Picks and Pans Review: Renaissance Man

UPDATED 06/13/1994 at 01:00 AM EDT Originally published 06/13/1994 at 01:00 AM EDT

Danny DeVito, Gregory Hines

If a truly great teacher can change your life, can a movie about one do the same? Well, no, but in the case of Renaissance Man, another commercially-astute-with-feeling film by director Penny Marshall (A League of Their Own), it can provide some solid laughs while reminding you of the precious gifts such teachers have to offer.

A sort of cross between Private Benjamin and Dead Poets Society, this comedy-drama tells the story of a fired advertising executive (DeVito) who lakes a temporary job with the Army teaching remedial English to a group of soldiers known as the Double D squad, for "dumber than dogs—t." How DeVito and his gang discover a sense of self-worth and purpose while studying Shakespeare makes for a somewhat predictable but ultimately entertaining film.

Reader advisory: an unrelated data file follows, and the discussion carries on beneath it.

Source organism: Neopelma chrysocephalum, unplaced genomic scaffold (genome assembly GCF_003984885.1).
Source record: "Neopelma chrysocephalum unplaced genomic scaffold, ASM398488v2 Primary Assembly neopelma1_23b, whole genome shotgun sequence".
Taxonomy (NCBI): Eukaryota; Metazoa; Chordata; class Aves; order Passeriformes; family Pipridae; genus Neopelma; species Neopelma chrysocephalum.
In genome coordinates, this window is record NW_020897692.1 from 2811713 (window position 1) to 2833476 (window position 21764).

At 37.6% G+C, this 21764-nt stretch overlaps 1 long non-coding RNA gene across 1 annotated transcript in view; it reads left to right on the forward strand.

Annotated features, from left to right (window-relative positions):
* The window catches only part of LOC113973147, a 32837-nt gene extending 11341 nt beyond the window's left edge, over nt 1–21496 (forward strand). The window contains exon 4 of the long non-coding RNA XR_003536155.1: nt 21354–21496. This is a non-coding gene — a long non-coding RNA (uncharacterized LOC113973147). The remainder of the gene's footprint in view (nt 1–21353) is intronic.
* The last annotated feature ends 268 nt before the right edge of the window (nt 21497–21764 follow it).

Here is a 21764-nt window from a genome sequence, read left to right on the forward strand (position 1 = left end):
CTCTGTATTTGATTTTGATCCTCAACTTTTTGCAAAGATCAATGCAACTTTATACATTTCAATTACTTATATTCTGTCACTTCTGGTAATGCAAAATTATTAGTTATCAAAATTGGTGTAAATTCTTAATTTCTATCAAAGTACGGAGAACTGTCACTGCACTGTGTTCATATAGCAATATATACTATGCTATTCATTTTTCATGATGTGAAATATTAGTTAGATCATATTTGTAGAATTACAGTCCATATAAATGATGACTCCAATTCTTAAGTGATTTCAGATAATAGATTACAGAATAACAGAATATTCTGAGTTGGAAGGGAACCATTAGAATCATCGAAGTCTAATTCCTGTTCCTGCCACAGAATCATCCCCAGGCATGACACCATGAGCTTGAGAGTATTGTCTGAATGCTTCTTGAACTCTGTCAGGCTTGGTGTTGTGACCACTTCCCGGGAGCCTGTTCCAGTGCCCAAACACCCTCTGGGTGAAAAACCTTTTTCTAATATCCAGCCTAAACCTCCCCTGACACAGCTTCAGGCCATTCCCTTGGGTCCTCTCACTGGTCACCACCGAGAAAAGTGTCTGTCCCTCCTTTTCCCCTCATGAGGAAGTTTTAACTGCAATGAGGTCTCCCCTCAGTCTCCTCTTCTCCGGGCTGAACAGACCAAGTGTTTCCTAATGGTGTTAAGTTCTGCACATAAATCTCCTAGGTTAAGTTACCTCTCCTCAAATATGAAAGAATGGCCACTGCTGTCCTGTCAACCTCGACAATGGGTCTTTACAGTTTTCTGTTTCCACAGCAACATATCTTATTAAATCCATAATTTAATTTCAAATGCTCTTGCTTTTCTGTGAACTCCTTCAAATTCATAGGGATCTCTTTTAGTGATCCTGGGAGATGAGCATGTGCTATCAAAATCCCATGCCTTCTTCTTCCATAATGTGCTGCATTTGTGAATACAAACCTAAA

DeVito, the human huggy-bear, is in his adorable mode, which is pretty adorable. Another treat here is Lillo Brancato Jr., who plays one of DeVito's soldier-scholars. A dead ringer both in looks and voice for Robert De Niro (but funny), Brancato steals every scene he's in. Also in the cast is Mark Wahlberg (aka Marky Mark) who, playing a rural recruit, manages not to embarrass himself.

Renaissance Man has its minor lapses and excesses of sentiment, but one willingly forgives them. Any movie clever enough to turn Hamlet into a military marching chant ("Hamlet's mom, she is the queen/ She buys it in the final scene") is worth a look. (PG-13)

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